Closed concentration spaces can be part of ABW concepts like myWURspace, says Hoendervanger. ‘People too often assume that this kind of work environment has to be completely open, but concentrated work requires a closed space. If you know your staff need a lot of privacy, you shouldn’t make those workspaces open. There is nothing against working from a kind of ‘home base’, which you do share with colleagues – areas that you assign to teams. And for some activities you then use other workspaces. My experience is that there is not so much resistance to this kind of sharing. The focus in activity-based workplaces often lies mainly on the various activities that people do in the course of a day. But that is too narrow a field of vision. Individual differences, in the need for privacy and social bonding for instance, are important too. “Activity-based” should actually be “needs-based”: personal needs are decisive.’
‘The big disadvantage of open spaces is noise,’ confirms Kok. ‘Open spaces are fine as long as everyone keeps their mouth shut. Otherwise it doesn’t work. Disturbances, acoustic discomfort and lack of privacy are the big downsides of open spaces. You can do something about that with a good design, though. We see in our study that a tasteful and attractive interior design has a positive effect on productivity and people’s enjoyment of their work.’
He also emphasizes that activity-based working must be functional above all. ‘Openness is important but not all-important,’ thinks Kok. ‘Collaboration is linked to degrees of distance and separation. If you see each other, collaboration is easier. Colleagues who are less than 20 metres away from each other talk to each other the most. In four out of five cases, daily face-to-face contact is restricted to colleagues on the same floor and in the same area. That has serious consequences for collaboration and knowledge exchange. And individual productivity is purely a matter of privacy, of being able to concentrate. So look especially at what fits the work and the person. Why shouldn’t someone who is in the office every day, doing the same work, have their own permanent place? There is nothing wrong with that. A permanent base fits in the ABW concept too. But then in an open environment, with options for withdrawing around it.’
‘Concepts such as myWURspace are based on the assumption that you do different things in one day,’ adds Hoendervanger. ‘If that is the case, those different workspaces have added value. But if it’s not the case, give an employee their own place that is appropriate for that one kind of work they do. The concept is good, but it needs to fit the work, the people and the organization. It’s essential to analyse that thoroughly before you start. And above all, make sure you have enough concentration spots. Scarcity only creates dissatisfaction.’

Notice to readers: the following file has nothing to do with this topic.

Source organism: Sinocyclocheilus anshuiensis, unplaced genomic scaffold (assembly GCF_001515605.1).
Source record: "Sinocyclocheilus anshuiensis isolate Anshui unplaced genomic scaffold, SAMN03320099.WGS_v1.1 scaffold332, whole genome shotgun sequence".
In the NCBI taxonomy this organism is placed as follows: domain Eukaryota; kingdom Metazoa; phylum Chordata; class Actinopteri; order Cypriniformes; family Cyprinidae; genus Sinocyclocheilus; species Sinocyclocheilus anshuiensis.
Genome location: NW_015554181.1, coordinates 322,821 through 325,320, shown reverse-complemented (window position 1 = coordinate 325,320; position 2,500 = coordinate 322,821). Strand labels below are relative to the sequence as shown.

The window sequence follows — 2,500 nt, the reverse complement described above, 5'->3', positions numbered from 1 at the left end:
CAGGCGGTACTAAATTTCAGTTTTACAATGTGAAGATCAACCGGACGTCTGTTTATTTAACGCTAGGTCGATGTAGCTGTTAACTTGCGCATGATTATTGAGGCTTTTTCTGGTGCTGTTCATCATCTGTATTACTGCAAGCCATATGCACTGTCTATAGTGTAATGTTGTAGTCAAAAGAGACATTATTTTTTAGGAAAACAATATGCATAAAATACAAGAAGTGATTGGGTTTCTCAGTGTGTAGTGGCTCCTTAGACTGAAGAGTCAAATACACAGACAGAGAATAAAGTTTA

WecR-tips for activity-based working
Staff at Wageningen Economic research IWEcR) in The Hague and Wageningen no longer have their own desks. Business Unit Manager and project leader Olaf Hietbrink explains how he went about operation ‘myWURspace’.
‘The concept was thought up in The Hague,’ says Hietbrink. ‘We had to leave the building on the Alexanderveld, where everyone was in offices and the design of the building meant we hardly saw each other. We wanted a workplace in which it was easier to cooperate and share knowledge – a requirement for research these days. The directors tasked a project group of staff with finding the best way of doing that.’
How did you go about it?
‘We first decided on the goals which the office space had to help us achieve, partly based on an assessment of the satisfaction and wishes regarding the old setup. Then we visited a couple of organizations with innovative flexible workplaces, and we listed basic principles. Firstly: you need to divide the workplace into zones. You need spaces for meetings and consultations, spaces where talking is allowed, and silent areas. Based on the work that needs to be done, you look for a balance between those three types of workspace. So it is tailor-made. Secondly: management joins in too. Everyone, including the managers, has to look for a place to work in the morning. Thirdly: you need to draw up some rules. People are not allowed to claim a silent room for themselves all day every day. In silent zones you are expected to be quiet, just like in the library. And if you are going to be away from your desk for longer than two hours, you should leave it empty.’
And all hell broke loose?
‘The staff were involved in the process all along. We discussed the goals and principles with the staff and then we hired designers. Staff got plenty of opportunity to study the initial designs and propose adjustments. That involvement is crucial, because they’ve got to work there! Then various adjustments were made, such as the location of different rooms, the positioning of sound insulation and coffee machines, colours and style.’
How is it working out?
‘You notice that a lot of people soon have a favourite place. That’s not a problem. But you don’t have the right to a place of your own. Some people don’t like that. And sometimes it turns out there is a problem with the planning. In The Hague there was a meeting room next to a silent area, for example. That disturbed people and so it was changed. Beforehand, people dreaded the clean desk policy, but I don’t hear any complaints about it now. We did make sure that digitalization meant everyone had a laptop, a mobile phone, and facilities for meetings, archives, and so on.’ In The Hague, we have held a new survey. Staff think that the new setup has made it easier to collaborate and to share knowledge.’